Apple will announce its first-quarter earnings on Tuesday night, and it’s shaping up to be its most important earnings report in a long while.
Most analysts are predicting that sales of Apple’s iPhone will fall year-over-year for the first time. The iPhone contributes over 60% of Apple’s total revenue, and is the company’s most critical product. If sales of the iPhone are down, then Apple itself could be down year-over-year.
The challenge for investors is figuring out how lowered expectations for iPhone sales have already factored into Apple’s stock price. After all, Apple is still expected to report massive profits this quarter as well as roughly $76 billion in revenue. But if the company’s historic hot streak is ending, then investors who priced the stock based on continued growth might find their appetite for Apple is diminished.
Here’s a quick roundup of what Wall Street is expecting ahead of today’s earnings.
Piper Jaffray, well known for being bullish on Apple, thinks now is the time to buy the stock at a discount, setting a target price of $179.00:
We are buyers of AAPL going into next week’s earnings and over the next month based on a belief that over the next 6 months the stock will react similarly to past number change cycles (i.e., iPhone 5 and 6), and experience P/E multiple expansion.
Piper Jaffray also believes that Apple is poised to increase its share buy back:
As investors factor in growth concerns around difficult iPhone comps, we believe it is important to remember the impact of share buybacks. We expect AAPL can continue to repurchase at least $20-30 billion in shares per year over the next several years.
J.P Morgan is “overweight” Apple, and has a “cautious” outlook for the stock given recent supply chain rumblings:
Our Asian supply chain analysts believe that build plans for FQ2 have likely stabilized in the 40-45m range now, down from 45-50m in December.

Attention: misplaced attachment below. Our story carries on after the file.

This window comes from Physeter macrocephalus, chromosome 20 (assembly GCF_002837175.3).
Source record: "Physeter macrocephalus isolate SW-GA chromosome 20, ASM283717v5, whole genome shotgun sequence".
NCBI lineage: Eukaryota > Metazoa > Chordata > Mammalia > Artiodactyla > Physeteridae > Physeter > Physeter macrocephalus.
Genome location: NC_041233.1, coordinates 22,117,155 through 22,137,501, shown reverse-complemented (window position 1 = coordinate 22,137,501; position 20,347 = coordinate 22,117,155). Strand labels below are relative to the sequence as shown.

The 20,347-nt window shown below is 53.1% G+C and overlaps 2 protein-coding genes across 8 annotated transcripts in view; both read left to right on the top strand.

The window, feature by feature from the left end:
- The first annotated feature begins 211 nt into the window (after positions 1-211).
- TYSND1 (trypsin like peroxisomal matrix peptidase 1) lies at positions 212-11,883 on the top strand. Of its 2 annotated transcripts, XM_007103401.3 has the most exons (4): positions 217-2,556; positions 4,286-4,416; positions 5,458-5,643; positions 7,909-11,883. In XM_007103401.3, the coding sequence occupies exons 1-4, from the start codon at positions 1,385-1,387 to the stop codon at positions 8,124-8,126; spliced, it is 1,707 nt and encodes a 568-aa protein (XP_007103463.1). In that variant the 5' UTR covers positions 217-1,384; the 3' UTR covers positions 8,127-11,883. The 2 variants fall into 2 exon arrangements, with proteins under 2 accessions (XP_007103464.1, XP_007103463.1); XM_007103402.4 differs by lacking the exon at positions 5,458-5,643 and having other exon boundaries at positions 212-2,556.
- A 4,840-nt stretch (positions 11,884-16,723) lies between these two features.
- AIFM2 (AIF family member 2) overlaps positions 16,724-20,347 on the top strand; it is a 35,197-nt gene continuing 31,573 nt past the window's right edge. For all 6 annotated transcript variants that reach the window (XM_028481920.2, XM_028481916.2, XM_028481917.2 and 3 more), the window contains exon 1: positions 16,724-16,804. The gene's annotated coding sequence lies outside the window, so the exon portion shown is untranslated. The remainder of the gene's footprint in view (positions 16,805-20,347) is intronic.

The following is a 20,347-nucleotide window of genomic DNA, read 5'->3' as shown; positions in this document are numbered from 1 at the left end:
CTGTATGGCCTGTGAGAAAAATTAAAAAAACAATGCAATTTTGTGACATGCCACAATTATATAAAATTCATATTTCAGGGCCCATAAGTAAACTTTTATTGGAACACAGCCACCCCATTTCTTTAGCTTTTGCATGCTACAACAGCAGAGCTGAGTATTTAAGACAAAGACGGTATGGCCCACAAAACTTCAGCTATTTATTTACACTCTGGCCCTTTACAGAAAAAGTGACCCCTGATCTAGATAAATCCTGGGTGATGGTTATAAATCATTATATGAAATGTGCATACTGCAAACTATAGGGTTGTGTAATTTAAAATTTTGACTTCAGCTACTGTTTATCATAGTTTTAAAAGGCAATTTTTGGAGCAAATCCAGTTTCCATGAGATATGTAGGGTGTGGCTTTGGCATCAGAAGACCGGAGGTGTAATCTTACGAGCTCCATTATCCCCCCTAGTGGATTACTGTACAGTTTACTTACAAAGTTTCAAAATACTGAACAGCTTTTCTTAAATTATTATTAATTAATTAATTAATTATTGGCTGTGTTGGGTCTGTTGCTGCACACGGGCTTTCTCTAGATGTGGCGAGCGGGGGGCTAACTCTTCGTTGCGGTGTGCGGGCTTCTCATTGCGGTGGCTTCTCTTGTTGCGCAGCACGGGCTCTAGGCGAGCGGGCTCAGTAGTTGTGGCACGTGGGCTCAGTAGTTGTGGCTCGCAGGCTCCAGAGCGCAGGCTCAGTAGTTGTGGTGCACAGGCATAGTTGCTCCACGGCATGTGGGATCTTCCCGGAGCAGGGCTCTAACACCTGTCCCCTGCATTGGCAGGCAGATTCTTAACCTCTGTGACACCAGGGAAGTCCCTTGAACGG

Brean Capital analysts speculate that Apple might be doing an inventory correction this quarter to set itself up for a return to growth later this year.
Just “Spit Balling” here, but we believe that there is “some” chance that given the stock action and the already inherently low expectations that AAPL is looking to “tear-off the inventory Band-Aid” and to reset to a bar they can again begin exceeding ahead of 1) the 4-inch phone launch and 2) the iPhone 7 launch in the fall.
RBC Capital Markets gave Apple an “outperform” rating, bumping its price target to $130, advising that the stock’s current price is an “attractive entry point for investors.”
Notably, we believe emerging market penetration will remain a key and material revenue driver for the company over the next several years. Furthermore, we believe success and growth in Enterprise markets will open up a stickier and higher-margin segment.
Analysts at Deutsche Bank worry about Apple’s struggle to grow revenue, and rate the stock a hold.
Apple has a dominant position in smartphones and tablets where its products represent the gold standard in both categories… Despite healthy growth, slowing smartphone and tablet sales, as well as Apple’s already significant revenue levels suggest growth will be more difficult.
Credit Suisse analysts have already factored a decrease in iPhone sales into its models, but still rates the stock “outperform” with a target price of $140.
Despite this reduction in our estimates, we remain constructive long term given high retention rates, a superior ecosystem, a potential quickening of the replacement rate from the iPhone Upgrade Program, and a multi-product compute advantage.
Analysts at Cowen and Company are targeting Apple at $125:
We rate AAPL Market Perform given: 1) growing risk of China demand reset and potential risk to iPhone unit and overall revenue growth; 2) our field work continues to suggest iPhone builds are tracking down cycle/cycle for the first time in a new iPhone launch; and 3) Apple Watch is not expected to contribute > 10% of total revenue before F2017.
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